IT cabling: Quo vadis?

M12 connector X-coded – suitable for use in industry while also offering high performance

Standards have been in place for application-independent IT premises cabling since 1995. The terms “Cat. 5” and “RJ45” have become commonplace. These categories represent Transmission characteristics and backward compatibility. The higher the category, the more bandwidth available. The commonly used abbreviation “RJ45” stands for a mating face that has been accepted worldwide as the dominant data mating face in the workplace. The official Designation is EN 60603-7, behind which lies a family of Standards for connectors in categories 5 to 7 categories and the uniform mating face, hail from international Standard ISO/IEC 11801, “Customer Premises Cabling”, which has its German Counterpart in DIN EN 50173. “Competition” to IT cabling is in the air: Wireless and radio links are offering ever increasing bandwidth. Therefore the question: Cabling - Quo vadis? Where are things headed? The answer: cabling is progressing towards even higher data rates and increased capacities for remote power supply! Compared to wireless, cable-bound transmission offers unbeatable advantages. On the one hand, each end-user has exclusive access to the bandwidth. On the other, electrical power can be transmitted to the end devices in parallel to the transmission of Information.

RJ45 plug – as RJI10G, suitable for use in industry, by HARTING


Besides telephony, Ethernet represents another common data-transmission application that uses twisted pairs, and boasts data rates up to 10 Gbit/s. The relevant IEEE 802.3 committee is currently working on 40 Gbit/s. 40 Gbit/s transmission will still not be “the end of the line”. As part of a project sponsored by the Federal Republic of Germany, HARTING and LEONI have teamed with Reutlingen University on research into 100 Gbit/s over twisted pair cables. Higher data rates require greater transmission bandwidth and consequently higher Peak frequencies. For Cat. 7A this is 1 GHz, and is expected to be 1.6 GHz for Cat. 8. The new categories will be incorporated into the new edition of ISO/IEC 11801, which we expect in 2016/2017.

M12 plug – X-coded variant with eight contacts, for 10 Gig

Remote power supply

By way of example, the “competitor” referred to as wireless transmission is employed in WiFi applications. WiFi is attractive because it offers end devices flexibility and mobility. WiFi requires access points. These in turn require data interfaces and a power supply – both of which can be provided by IT cabling if it also supplies remote power in parallel with data transmission. At present, IEEE 802.3 offers components that can receive 300 mA of power per wire via remote supply. This is transferred either via unneeded pairs or by way of the so-called phantom circuit. IEEE  802.3bt and the working group ISO/IEC JTC 1 SC 25/WG 3 are currently working on boosting the capacity of remote power. The goal is to be able to supply an end device with 49W (!) of remote power via the data cable, with 500 mA per wire.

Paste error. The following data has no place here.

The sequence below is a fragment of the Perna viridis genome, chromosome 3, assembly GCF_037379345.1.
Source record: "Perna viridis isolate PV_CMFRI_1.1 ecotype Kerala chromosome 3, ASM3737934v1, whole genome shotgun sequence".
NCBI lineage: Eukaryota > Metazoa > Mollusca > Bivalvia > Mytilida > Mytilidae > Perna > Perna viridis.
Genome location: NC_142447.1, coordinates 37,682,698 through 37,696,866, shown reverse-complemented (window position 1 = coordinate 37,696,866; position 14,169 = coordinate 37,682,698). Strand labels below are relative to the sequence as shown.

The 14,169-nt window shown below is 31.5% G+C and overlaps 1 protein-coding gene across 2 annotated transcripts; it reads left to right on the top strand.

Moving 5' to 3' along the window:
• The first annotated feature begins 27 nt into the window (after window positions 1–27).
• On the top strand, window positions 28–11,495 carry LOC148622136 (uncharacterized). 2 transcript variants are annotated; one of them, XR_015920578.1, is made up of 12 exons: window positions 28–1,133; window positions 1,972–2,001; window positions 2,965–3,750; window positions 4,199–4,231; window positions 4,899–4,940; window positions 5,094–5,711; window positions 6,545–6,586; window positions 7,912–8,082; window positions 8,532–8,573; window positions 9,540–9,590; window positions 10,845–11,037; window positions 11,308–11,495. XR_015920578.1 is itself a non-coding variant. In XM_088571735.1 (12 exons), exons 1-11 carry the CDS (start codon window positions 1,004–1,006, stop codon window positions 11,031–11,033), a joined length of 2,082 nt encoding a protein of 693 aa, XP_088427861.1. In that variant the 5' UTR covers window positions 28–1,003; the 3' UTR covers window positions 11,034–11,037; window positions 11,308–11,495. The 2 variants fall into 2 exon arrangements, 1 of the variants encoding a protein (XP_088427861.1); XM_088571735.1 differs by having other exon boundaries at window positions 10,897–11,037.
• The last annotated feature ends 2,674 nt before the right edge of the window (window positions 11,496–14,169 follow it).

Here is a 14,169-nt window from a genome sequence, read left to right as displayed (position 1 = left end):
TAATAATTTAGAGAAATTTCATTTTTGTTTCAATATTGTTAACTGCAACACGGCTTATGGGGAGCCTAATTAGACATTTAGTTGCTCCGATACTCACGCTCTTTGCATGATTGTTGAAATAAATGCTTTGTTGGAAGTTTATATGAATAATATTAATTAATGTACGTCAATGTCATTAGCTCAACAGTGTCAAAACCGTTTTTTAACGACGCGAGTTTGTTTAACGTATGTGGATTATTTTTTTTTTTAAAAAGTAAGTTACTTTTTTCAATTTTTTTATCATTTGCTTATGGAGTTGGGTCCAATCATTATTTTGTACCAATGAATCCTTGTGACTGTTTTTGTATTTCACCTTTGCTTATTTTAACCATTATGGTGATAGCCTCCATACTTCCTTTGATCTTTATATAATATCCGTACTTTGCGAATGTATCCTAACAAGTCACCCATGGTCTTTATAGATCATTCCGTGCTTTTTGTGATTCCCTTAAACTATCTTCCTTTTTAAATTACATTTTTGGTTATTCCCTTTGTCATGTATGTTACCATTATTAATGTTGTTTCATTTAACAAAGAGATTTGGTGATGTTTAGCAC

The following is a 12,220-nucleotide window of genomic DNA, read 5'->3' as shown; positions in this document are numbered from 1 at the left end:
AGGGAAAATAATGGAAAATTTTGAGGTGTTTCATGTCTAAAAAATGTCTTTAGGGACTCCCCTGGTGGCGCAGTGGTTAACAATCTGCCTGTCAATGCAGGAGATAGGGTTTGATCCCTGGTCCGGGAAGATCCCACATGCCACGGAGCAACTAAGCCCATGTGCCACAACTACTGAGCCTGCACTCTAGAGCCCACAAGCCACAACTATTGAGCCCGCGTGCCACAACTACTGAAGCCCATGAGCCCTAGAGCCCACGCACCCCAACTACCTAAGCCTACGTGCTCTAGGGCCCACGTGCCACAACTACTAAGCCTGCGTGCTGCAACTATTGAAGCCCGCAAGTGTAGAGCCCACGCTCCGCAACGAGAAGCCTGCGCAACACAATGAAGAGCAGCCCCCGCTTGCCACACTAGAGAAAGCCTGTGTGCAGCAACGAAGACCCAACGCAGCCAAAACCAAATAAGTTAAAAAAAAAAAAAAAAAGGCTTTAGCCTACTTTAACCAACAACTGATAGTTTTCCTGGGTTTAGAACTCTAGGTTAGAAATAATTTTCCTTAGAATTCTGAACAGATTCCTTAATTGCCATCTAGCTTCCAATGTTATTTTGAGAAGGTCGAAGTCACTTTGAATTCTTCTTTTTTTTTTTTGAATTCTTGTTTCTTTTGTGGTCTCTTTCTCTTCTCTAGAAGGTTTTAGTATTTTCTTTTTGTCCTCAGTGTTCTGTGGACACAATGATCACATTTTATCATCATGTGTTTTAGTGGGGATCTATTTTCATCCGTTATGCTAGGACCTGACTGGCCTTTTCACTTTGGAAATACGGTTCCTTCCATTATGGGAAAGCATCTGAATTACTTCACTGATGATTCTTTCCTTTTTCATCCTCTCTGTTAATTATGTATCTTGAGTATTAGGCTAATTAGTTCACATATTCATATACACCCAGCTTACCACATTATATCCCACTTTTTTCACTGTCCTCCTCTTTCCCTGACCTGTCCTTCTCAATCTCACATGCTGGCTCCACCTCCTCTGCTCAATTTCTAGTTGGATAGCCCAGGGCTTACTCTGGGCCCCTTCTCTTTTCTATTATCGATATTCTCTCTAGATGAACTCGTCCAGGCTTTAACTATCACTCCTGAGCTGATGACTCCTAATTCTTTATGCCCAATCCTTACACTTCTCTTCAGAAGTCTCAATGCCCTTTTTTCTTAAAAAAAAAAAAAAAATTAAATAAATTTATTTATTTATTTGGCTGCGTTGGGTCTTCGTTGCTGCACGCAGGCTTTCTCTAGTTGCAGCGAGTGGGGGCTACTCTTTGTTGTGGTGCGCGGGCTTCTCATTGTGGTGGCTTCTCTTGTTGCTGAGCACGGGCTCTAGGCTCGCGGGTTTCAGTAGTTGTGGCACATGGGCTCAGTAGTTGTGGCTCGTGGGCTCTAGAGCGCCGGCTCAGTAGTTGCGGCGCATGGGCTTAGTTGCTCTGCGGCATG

RJ45 connector with angled cable outlet

And finally, the question: One, two or four pairs?

The analog phone requires one pair to transmit the send and receive signal. This transmission occurs in so-called full-duplex mode, i.e. simultaneously in both directions. In digital transmission over symmetrical twisted pairs, the transmit and receive directions were initially transmitted separately via their own pair. This is e.g. the case with ISDN and 10 Mbit/s and 100 Mbit/s Ethernet. In these cases, two pairs are sufficient for transmission. Ethernet with Gbit/s transmission rates, i.e. 1000 BASE-T and 10 GBASE-T, employs parallel transmission over four pairs. Thus the cabling requires four pairs for the connection to an end device. Most recently, a new area of application requires a reduction in the number of pairs. Plans call for 1 Gbit/s transmission in automobiles over a single pair (!), in order to achieve space and weight savings.

In brief: 

  • Electrical power is to be transmitted to end devices in parallel with the transmission of data.
  • The relevant IEEE 802.3 committee is currently working on 40 Gbit/s.
  • Higher data rates require greater transmission bandwidths and therefore higher peak frequencies.
HARTING RJ Industrial® Ethernet Date Interfaces

Circular M12 connectors with X-coding